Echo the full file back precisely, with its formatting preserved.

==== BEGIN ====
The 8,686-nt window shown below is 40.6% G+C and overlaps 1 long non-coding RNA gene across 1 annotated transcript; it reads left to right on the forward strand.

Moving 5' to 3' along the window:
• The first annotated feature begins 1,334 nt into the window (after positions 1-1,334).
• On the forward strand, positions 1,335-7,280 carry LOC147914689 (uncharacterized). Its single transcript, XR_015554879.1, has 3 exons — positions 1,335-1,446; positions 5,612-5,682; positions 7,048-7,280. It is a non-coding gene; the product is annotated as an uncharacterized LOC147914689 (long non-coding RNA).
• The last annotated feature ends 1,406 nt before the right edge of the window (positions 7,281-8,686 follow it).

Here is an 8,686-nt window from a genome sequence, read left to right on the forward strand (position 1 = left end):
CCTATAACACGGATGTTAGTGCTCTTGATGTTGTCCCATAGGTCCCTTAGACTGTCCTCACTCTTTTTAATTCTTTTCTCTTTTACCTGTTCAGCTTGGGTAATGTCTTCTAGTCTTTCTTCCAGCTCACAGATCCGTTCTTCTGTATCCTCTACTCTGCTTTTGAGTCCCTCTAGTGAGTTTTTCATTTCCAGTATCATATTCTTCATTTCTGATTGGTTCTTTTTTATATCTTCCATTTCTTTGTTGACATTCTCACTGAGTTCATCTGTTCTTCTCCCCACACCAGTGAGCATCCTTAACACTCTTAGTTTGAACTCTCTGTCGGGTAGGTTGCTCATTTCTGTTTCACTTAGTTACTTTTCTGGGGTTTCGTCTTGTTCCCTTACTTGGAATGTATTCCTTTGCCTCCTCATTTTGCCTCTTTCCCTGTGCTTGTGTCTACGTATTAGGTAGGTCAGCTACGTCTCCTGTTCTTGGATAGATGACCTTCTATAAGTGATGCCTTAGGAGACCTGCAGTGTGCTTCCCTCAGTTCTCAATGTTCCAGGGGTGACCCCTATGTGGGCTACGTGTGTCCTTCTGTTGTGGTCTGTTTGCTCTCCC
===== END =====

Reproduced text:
The 8,686-nt window shown below is 40.6% G+C and overlaps 1 long non-coding RNA gene across 1 annotated transcript; it reads left to right on the forward strand.

Moving 5' to 3' along the window:
• The first annotated feature begins 1,334 nt into the window (after positions 1-1,334).
• On the forward strand, positions 1,335-7,280 carry LOC147914689 (uncharacterized). Its single transcript, XR_015554879.1, has 3 exons — positions 1,335-1,446; positions 5,612-5,682; positions 7,048-7,280. It is a non-coding gene; the product is annotated as an uncharacterized LOC147914689 (long non-coding RNA).
• The last annotated feature ends 1,406 nt before the right edge of the window (positions 7,281-8,686 follow it).

Here is an 8,686-nt window from a genome sequence, read left to right on the forward strand (position 1 = left end):
CCTATAACACGGATGTTAGTGCTCTTGATGTTGTCCCATAGGTCCCTTAGACTGTCCTCACTCTTTTTAATTCTTTTCTCTTTTACCTGTTCAGCTTGGGTAATGTCTTCTAGTCTTTCTTCCAGCTCACAGATCCGTTCTTCTGTATCCTCTACTCTGCTTTTGAGTCCCTCTAGTGAGTTTTTCATTTCCAGTATCATATTCTTCATTTCTGATTGGTTCTTTTTTATATCTTCCATTTCTTTGTTGACATTCTCACTGAGTTCATCTGTTCTTCTCCCCACACCAGTGAGCATCCTTAACACTCTTAGTTTGAACTCTCTGTCGGGTAGGTTGCTCATTTCTGTTTCACTTAGTTACTTTTCTGGGGTTTCGTCTTGTTCCCTTACTTGGAATGTATTCCTTTGCCTCCTCATTTTGCCTCTTTCCCTGTGCTTGTGTCTACGTATTAGGTAGGTCAGCTACGTCTCCTGTTCTTGGATAGATGACCTTCTATAAGTGATGCCTTAGGAGACCTGCAGTGTGCTTCCCTCAGTTCTCAATGTTCCAGGGGTGACCCCTATGTGGGCTACGTGTGTCCTTCTGTTGTGGTCTGTTTGCTCTCCC